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Confederation to Constitution - U.S. History 1301
Terms in this set (64)
A system of government in which power is shared among the federal government and the states.
Set of amendments to the Constitution passed to protect individual rights.
Bill of Rights
Land that formed the modern states of Ohio, Indiana, Michigan, Illinois, Wisconsin, and part of Minnesota.
A government in which the people elect representatives to govern.
Law that set up townships in the Western lands, which became known as the Northwest Territory.
Land Ordinance of 1785
Anti-tax protest by farmers.
People who supported the ratification of the Constitution.
Plan that called for each state to have equal representation in legislature.
New Jersey Plan
Essays that explained and defended the Constitution.
The Federalist Papers
A road that traveled westward over the Appalachian Mountains into Kentucky.
Meeting in Philadelphia called to change the Articles of Confederation.
Influential Virginian who opposed ratification of the Constitution.
Law that organized the Northwest Territory.
Called for counting three-fifths of the slave population for representation and taxation.
The first government of the United States.
Articles of Confederation
Called for a two-house legislature with representation based on population in one house and equal representation in the other house.
Plan that called for representation in the legislature to be based on state's population and wealth.
One of the leaders of the Constitutional Convention.
People who did not support ratification of the Constitution.
The last major battle of the war in which American and French troops bombarded Yorktown and forced Cornwallis to surrender his army.
Battle of Yorktown
The series of conflicts that led to the surrender of the British General Burgoyne and his troops.
Battle of Saratoga
An African-American woman who sued for her freedom in a Massachusetts court and won.
A professional soldier hired to fight for a foreign country.
Government in which the people rule.
British General who led an army to Camden, South Carolina.
A 14-year-old African sailor who later became famous for his efforts to end slavery.
A French nobleman who volunteered to serve in Washington's army.
Marquis De Lafayette
A country that agrees to help another country achieve a similar goal.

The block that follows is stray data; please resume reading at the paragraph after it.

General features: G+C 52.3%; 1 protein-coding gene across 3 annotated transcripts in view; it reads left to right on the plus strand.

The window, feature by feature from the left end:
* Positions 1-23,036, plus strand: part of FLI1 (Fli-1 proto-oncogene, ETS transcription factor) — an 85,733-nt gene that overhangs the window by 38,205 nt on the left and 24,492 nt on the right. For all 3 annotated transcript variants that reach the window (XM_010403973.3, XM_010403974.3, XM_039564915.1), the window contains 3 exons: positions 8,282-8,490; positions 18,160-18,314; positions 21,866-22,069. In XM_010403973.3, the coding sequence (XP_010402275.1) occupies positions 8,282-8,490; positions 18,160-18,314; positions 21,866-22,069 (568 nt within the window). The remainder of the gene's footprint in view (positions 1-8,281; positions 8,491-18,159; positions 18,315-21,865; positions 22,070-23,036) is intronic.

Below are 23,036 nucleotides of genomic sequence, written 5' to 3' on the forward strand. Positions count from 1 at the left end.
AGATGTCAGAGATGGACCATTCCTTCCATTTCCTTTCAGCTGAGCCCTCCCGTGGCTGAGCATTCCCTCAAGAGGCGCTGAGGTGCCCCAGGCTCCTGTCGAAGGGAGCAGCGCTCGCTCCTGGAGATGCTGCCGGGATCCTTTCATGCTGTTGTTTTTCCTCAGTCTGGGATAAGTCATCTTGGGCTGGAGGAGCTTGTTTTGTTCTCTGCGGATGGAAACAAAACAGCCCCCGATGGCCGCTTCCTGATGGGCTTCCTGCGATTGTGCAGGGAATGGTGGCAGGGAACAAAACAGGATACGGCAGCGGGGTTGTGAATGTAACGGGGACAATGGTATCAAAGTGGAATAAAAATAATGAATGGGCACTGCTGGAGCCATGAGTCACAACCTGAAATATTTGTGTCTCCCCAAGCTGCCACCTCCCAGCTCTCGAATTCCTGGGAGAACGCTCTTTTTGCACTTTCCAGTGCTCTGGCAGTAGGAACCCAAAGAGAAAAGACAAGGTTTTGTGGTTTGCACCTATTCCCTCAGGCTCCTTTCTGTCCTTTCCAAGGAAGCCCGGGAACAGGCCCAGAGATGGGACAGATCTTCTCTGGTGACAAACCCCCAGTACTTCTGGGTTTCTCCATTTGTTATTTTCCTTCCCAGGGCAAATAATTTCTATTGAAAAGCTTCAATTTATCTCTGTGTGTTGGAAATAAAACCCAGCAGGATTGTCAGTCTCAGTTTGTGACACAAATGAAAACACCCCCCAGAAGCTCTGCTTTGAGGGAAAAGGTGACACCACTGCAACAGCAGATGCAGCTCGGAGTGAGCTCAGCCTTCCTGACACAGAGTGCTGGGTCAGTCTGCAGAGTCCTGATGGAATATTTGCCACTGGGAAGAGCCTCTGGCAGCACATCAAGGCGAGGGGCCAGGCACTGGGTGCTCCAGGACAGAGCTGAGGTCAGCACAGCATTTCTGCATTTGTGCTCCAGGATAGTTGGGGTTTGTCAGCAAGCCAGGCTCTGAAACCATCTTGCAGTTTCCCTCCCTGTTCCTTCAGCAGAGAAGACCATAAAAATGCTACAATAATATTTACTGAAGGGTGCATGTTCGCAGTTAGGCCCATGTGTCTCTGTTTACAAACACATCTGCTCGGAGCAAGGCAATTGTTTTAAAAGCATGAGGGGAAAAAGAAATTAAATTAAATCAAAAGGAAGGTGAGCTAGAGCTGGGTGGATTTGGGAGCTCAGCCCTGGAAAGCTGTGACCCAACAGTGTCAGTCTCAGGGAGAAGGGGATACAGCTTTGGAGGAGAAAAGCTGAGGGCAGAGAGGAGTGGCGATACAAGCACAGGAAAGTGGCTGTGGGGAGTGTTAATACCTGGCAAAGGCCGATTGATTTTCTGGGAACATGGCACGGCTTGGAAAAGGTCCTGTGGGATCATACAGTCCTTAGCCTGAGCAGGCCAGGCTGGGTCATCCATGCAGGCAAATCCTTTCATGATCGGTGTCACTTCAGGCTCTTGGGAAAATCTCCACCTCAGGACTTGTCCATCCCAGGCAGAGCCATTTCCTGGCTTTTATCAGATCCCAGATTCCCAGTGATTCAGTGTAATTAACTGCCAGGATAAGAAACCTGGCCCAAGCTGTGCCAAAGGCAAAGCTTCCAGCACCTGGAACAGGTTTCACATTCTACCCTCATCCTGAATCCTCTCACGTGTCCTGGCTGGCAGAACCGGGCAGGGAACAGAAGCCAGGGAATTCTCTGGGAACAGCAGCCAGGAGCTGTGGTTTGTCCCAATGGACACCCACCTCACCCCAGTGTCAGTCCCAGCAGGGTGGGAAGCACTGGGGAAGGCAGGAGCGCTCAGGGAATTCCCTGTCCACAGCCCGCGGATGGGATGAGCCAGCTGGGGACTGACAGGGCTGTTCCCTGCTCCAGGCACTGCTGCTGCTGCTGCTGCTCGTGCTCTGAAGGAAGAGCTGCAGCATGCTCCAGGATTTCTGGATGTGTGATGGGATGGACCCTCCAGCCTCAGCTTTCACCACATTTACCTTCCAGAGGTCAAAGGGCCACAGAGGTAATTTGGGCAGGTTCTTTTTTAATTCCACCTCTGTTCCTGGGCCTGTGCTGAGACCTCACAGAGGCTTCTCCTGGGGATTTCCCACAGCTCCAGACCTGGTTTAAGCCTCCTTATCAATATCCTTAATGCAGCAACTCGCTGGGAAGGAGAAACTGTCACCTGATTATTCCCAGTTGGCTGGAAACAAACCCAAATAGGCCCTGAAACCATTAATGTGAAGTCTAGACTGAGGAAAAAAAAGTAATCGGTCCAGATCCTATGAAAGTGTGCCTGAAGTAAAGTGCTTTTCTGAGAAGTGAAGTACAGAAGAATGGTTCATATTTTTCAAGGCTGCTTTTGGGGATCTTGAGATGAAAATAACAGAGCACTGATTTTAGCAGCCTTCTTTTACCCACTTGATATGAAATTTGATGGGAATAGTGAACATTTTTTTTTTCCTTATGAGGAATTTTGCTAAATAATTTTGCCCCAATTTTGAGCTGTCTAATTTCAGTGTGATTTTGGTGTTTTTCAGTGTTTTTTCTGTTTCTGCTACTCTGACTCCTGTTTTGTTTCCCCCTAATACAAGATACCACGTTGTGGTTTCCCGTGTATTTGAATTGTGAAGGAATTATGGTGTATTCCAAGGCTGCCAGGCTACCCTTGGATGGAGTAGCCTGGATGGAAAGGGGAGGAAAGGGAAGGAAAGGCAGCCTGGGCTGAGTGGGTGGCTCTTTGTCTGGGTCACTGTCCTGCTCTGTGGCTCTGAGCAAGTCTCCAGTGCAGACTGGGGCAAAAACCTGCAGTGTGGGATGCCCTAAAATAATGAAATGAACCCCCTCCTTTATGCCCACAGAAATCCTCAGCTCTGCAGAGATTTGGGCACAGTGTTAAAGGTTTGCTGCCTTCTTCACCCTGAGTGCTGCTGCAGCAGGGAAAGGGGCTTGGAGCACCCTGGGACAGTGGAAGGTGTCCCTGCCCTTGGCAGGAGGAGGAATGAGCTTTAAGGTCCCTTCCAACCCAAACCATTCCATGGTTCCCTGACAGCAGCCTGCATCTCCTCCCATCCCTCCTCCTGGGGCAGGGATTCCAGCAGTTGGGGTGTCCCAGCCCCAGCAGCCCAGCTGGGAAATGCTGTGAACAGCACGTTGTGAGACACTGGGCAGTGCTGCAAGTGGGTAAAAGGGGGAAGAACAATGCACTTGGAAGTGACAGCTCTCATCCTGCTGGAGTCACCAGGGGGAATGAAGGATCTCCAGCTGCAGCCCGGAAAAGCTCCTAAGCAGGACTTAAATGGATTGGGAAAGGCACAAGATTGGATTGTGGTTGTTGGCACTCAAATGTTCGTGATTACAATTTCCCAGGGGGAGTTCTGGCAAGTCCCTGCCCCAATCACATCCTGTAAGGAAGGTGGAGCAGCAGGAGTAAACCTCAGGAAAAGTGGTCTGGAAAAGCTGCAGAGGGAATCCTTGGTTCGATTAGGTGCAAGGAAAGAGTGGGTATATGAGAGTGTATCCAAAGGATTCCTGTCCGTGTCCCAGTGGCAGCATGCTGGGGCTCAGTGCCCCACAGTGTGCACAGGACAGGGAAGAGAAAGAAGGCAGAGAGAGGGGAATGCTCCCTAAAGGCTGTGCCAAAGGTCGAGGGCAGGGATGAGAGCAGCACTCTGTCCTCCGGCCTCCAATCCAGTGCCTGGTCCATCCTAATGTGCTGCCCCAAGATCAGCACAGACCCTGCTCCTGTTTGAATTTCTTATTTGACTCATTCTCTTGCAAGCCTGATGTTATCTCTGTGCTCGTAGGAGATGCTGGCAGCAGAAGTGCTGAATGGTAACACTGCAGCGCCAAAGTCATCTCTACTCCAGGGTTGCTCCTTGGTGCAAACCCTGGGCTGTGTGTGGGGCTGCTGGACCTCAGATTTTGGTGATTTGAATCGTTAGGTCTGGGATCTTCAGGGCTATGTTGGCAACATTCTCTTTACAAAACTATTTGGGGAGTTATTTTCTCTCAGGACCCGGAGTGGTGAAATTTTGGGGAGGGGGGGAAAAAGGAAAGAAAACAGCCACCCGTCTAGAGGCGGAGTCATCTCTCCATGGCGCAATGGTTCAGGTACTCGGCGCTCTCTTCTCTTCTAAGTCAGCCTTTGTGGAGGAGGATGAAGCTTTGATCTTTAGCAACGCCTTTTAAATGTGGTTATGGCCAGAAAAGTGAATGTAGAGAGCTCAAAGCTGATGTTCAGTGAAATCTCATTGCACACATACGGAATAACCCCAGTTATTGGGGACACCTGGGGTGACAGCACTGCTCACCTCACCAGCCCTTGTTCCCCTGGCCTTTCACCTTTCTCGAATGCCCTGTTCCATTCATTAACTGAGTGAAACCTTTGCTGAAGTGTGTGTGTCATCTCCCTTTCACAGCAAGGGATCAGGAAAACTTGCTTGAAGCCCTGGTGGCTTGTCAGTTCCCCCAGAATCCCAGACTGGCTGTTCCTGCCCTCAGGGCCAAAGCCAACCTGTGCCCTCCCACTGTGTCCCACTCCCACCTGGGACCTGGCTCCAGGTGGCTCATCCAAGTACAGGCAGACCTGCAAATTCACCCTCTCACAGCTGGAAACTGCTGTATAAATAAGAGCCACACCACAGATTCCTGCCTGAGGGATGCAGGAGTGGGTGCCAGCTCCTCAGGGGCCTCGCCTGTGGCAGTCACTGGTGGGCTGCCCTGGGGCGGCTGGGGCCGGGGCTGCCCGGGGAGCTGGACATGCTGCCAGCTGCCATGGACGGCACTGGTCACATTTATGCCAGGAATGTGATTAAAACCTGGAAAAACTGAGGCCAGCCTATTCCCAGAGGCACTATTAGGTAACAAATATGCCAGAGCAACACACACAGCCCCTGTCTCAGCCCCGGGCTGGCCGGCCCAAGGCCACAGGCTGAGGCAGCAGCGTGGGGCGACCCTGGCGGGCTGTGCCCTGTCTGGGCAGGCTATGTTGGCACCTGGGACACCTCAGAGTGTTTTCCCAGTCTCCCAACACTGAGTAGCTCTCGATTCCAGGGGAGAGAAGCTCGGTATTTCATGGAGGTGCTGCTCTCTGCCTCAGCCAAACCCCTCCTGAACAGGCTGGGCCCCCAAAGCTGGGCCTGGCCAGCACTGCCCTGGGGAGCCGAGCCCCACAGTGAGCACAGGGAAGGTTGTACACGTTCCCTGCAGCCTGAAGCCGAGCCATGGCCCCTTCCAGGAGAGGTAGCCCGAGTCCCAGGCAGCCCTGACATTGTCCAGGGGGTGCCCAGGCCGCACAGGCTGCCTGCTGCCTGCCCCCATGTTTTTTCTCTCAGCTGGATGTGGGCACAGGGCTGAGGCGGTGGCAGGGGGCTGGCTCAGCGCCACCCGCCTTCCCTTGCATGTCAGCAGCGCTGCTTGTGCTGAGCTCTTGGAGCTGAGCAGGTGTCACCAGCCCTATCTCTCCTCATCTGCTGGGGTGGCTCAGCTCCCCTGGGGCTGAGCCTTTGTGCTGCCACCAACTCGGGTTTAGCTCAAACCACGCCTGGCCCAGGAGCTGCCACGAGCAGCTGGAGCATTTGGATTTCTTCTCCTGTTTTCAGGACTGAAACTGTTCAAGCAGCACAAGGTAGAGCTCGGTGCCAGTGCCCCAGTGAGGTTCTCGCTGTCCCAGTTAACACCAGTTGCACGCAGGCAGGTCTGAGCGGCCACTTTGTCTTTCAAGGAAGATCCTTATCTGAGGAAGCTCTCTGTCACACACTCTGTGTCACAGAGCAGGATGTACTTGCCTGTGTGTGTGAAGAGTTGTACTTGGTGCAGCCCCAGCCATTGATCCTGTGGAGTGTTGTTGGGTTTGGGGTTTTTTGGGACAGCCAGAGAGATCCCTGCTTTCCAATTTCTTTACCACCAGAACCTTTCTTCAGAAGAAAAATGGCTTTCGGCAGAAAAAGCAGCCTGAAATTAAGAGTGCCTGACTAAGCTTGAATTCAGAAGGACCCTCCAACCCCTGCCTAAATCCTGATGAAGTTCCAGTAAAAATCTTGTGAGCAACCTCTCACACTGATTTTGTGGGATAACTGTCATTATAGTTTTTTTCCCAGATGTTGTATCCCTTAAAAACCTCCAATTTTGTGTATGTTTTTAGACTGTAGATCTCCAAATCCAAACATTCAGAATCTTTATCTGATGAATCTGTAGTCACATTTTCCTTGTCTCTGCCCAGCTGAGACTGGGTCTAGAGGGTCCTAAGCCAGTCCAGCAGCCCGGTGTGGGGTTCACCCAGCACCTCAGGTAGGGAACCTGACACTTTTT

The Commander of the Continental Army.
Small bands of fighters who weaken the enemy with surprise raids and hit and run attacks.
Peace treaty that ended the Revolutionary War.
Treaty of Paris of 1783
Privately owned ship that a wartime government gives permission to attack an enemy merchant's ship.
Opposed to war.
A long steel knife attached to the end of a gun.
To leave military duty without intending to return.
The continental officer and commander of the Bonhomme Richard who won the most famous sea battle of the Revolutionary War.
John Paul Jones
An overall plan of action.
How was the Revolutionary War won?
With the aid of French alliance, a victory at Saratoga, capturing over 7,000 British P.O.W.'s, and Ben Franklin's efforts.
On July 4th, 1826, what did John Adams and Thomas Jefferson do?
These men both die on the 50th anniversary of the Declaration of Independence
How many times has the presidency been won by a candidate who did not win a majority of the popular votes?
Describe some of the actions described in Checks and Balances
1.) President can veto
2.) Congress can override a president
3.) Supreme Court can declare laws as "unconstitutional"
4.) States do most policing
5.) States and citizens have reserved powers
6.) Senate can veto the House and vice versa
Won the Revolution, refused to take power from the Continental Congress, patient, took advice from Rochambeau, presided at the Constitutional Convention.
Convinced the French to ally with the U.S. and served at the Constitutional Convention.
1770 slaughter of 5 colonists by British soldiers.
Sons of Liberty:
Colonists/activists against Britain organized by Sam Adams.
"The Shot Heard 'Round The World":
Ralph Waldo Emerson's glorification of the minutemen (1837).
Ralph Waldo Emerson:
Wrote "Concord Hymn" and "Self-Reliance".
A Boston lawyer who defends British Soldiers.
"We hold these truths to be self-evident, that all men are created equal..."
Wrote "Common Sense" and "The Crisis".
Battle of Saratoga (1777):
A patriot victory in upstate New York that convinced the French to join the American cause.
Battle of Yorktown (1781):
The decisive patriot victory which included the French Navy and many French foot soldiers.
The primary author of the U.S. Constitution (1787).
Constitution of 1787:
Replaced the Articles of Confederation.
A tax-revolt by veterans in western Massachusetts that led to the Constitutional Convention.
Describes the Legislative, Executive, and Judicial branches.
Checks and Balances:
Gives veto power over Congress to the President, Congress can override the President's veto, and gives Congress the power to impeach presidents and judges.
Bill of Rights:
The first ten amendments to the Constitution.
Grants citizens the freedoms of religion, press, speech, petition, and assembly.
Federalists and Anti-Federalists:
Federalists were pro-Constitution, anti-federalists opposed the Constitution.
Steps towards the Revoltuion:
French and Indian War, taxes, shots fired...
Does the Constitution establish the U.S. as a democracy?
No, we are a balanced republic.
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